It has been an empowering and enlightening journey and as my health returned, I knew I’d made the right decisions. I am now convinced of the medicinal value of herbs in our everyday life and making sure we eat food that has been grown in soil with ALL the nutrients needed for plant and human health. Depleted soils grow sick plants and produce diseased people. If that’s the kind of food we eat, then our bodies won’t be nourished with all the minerals and trace elements we need to prevent illness. I wish I’d been taught this sort of life-saving information at school. This has in part, driven my passion to educate children, teachers and parents through school garden programs and talks.
This journey led me to completing a Certificate in Sustainable Agriculture and a Certificate in Horticulture to understand more about biological farming methods and the impact of the soil on how we grow our food and human health. Over the years I’ve connected with many farmers who grow a diverse range of crops for consumers. This has opened my eyes to not only the challenges they experience but also the diverse methods used and the impact this has. When I learned how non-certified organic food is commonly grown – with a toxic cocktail of chemicals that affect not only the produce but also human health and the environment – I knew I had to share this information and inspire people to take back some control over their food choices. I was surprised to hear firsthand how many conventional farmers grow commercial crops on their land (with chemicals and poisons) to sell to the public but grow food for their family in a separate plot organically for their own needs. I realised I had delegated responsibility for growing our family’s food to people I didn’t know and our health had been impacted as a result. Things had to change!
Having completed workshops and courses in Biodynamic Agriculture, Permaculture, Composting, Worm Farming, Pest & Disease Management, Bee Keeping, Seed Saving, Organic Gardening, Tropical Vegetables and a Diploma in Australian Interior Design have enabled me to become a lot more self-sufficient, save money and make more informed and healthier choices. I hope my experiences will help you realise you can change how and what you eat and where you source your fresh ingredients – just like I have.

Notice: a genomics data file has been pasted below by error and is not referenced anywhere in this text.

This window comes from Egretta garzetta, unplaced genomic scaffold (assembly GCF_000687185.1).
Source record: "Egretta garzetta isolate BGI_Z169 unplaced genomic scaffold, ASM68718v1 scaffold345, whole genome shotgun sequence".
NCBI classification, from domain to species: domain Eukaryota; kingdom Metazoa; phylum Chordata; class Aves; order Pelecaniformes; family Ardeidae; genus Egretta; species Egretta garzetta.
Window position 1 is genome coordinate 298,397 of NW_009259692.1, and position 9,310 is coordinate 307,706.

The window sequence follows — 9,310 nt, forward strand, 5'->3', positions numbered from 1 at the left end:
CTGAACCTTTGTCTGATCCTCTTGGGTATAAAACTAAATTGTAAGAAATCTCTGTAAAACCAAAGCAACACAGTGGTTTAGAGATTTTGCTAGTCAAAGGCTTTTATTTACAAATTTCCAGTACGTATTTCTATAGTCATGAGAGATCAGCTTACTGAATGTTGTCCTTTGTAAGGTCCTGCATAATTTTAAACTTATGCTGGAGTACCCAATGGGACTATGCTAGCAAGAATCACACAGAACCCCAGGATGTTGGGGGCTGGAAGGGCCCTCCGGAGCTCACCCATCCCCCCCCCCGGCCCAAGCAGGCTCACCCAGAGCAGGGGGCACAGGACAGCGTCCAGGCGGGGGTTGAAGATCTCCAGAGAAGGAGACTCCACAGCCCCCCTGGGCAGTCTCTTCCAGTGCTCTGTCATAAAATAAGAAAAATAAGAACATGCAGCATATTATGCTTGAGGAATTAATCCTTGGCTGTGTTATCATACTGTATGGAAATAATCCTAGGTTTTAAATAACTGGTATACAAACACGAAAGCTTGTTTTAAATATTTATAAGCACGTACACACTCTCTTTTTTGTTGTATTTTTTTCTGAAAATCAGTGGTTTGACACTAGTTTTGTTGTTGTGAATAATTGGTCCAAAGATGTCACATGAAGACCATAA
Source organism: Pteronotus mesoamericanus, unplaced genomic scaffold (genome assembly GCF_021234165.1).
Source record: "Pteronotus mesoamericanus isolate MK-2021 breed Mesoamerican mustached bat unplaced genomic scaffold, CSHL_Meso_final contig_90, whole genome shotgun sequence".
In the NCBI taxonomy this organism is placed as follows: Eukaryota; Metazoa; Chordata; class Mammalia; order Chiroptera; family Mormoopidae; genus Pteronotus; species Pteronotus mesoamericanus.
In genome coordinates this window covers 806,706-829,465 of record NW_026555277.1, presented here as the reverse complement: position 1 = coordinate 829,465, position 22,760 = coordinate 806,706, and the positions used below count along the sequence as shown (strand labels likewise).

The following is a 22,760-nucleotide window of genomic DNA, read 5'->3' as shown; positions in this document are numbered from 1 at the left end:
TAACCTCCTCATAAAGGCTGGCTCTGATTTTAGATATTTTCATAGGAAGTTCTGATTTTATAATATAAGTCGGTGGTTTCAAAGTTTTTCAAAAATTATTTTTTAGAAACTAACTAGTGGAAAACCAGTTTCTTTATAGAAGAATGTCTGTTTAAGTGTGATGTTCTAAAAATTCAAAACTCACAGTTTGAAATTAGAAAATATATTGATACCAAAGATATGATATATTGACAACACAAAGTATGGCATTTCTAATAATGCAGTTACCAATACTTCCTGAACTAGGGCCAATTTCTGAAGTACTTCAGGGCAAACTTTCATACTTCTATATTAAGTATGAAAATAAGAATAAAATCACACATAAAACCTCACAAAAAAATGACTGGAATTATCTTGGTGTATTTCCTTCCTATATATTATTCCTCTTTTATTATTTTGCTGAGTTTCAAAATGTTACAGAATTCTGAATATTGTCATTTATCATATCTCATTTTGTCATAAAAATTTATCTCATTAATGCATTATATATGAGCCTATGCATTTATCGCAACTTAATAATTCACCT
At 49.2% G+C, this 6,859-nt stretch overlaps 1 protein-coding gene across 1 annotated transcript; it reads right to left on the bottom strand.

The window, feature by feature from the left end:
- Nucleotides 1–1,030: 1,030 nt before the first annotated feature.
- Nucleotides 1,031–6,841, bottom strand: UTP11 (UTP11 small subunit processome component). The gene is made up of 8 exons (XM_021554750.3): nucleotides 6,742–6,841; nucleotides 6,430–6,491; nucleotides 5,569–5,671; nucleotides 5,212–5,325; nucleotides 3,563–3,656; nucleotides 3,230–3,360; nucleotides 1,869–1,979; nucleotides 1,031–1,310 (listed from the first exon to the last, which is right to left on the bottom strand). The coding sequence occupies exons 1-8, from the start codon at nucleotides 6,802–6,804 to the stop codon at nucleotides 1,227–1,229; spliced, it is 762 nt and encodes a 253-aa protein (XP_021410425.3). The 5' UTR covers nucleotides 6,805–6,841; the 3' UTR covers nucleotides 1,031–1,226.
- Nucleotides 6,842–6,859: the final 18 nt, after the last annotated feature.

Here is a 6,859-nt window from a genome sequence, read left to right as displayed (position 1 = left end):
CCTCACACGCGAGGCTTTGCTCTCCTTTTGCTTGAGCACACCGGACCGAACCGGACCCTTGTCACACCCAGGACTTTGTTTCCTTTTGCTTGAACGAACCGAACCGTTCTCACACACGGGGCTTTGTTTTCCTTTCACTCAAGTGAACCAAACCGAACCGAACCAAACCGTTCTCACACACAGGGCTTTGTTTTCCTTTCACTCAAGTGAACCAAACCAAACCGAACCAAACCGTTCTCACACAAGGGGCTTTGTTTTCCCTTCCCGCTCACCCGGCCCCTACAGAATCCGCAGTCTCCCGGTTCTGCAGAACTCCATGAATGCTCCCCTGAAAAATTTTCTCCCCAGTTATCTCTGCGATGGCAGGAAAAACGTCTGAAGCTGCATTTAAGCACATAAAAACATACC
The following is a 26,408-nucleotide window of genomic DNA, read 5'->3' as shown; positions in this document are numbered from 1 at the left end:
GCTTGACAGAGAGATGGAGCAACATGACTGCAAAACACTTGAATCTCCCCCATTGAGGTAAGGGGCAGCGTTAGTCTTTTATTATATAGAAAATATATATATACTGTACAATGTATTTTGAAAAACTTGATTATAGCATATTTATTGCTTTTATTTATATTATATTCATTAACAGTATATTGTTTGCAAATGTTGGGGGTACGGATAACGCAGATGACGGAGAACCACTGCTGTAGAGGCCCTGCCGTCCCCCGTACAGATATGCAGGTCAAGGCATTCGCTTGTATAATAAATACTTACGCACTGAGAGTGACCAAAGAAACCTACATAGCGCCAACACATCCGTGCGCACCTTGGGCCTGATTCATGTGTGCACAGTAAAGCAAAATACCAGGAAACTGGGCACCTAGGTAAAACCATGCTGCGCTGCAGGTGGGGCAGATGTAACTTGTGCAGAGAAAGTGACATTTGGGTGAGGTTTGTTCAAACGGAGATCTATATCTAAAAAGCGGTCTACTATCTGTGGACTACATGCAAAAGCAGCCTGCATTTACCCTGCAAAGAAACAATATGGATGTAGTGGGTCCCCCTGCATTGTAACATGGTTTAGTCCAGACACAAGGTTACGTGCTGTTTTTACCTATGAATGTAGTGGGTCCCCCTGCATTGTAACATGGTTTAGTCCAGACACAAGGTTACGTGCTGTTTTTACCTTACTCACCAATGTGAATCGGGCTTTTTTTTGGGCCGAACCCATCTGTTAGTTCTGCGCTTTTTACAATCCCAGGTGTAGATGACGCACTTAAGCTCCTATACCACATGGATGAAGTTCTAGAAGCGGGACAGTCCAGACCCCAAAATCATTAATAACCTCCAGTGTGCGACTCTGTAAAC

I have also learned the value in extending our harvest with storage and preservation techniques. One of my favourite ways to maintain nutrients is with our food dehydrator. It allows me to preserve a surplus of fruit, herbs and vegetables when they are in season so we can enjoy them for longer and provides us with an ‘insurance policy’ – a survival supply of food for the pantry! Dried foods also take up less room so for those with limited space, I’ve found this to be a practical investment.
Click below for resources on dehydrating your food
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During this time I began to realise with the globalisation of our food systems and ‘convenience consumer’ mentality, just how disconnected many people have become to the source of their food. I started to ask questions: If I’m not growing this myself, then who is and what methods have they used? Has this produce been grown with chemicals? How far has it travelled (food miles)? How have the animals been treated? Is it contaminated with genetically modified organisms (GMO’s)? Environmentally friendly packaging? And so my research and journey began …
I’ll be frank – I didn’t like a lot of what I found out and some of the food choices I had been making for years changed at that point and continue to do so. Supermarket so-called “fresh” produce has been transported and then stored for months … farmers paid a pittance for their efforts … vegetables pumped full of nitrates and sprayed with chemicals instead of nutrients; imported produce radiated + a whole lot more. Just read my article on why you should grow your own garlic and you’ll see what I mean.
I now grow the majority of our family’s food needs and subsidise with seasonal local organic or biodynamic produce from farmers who can tell me the story behind our food.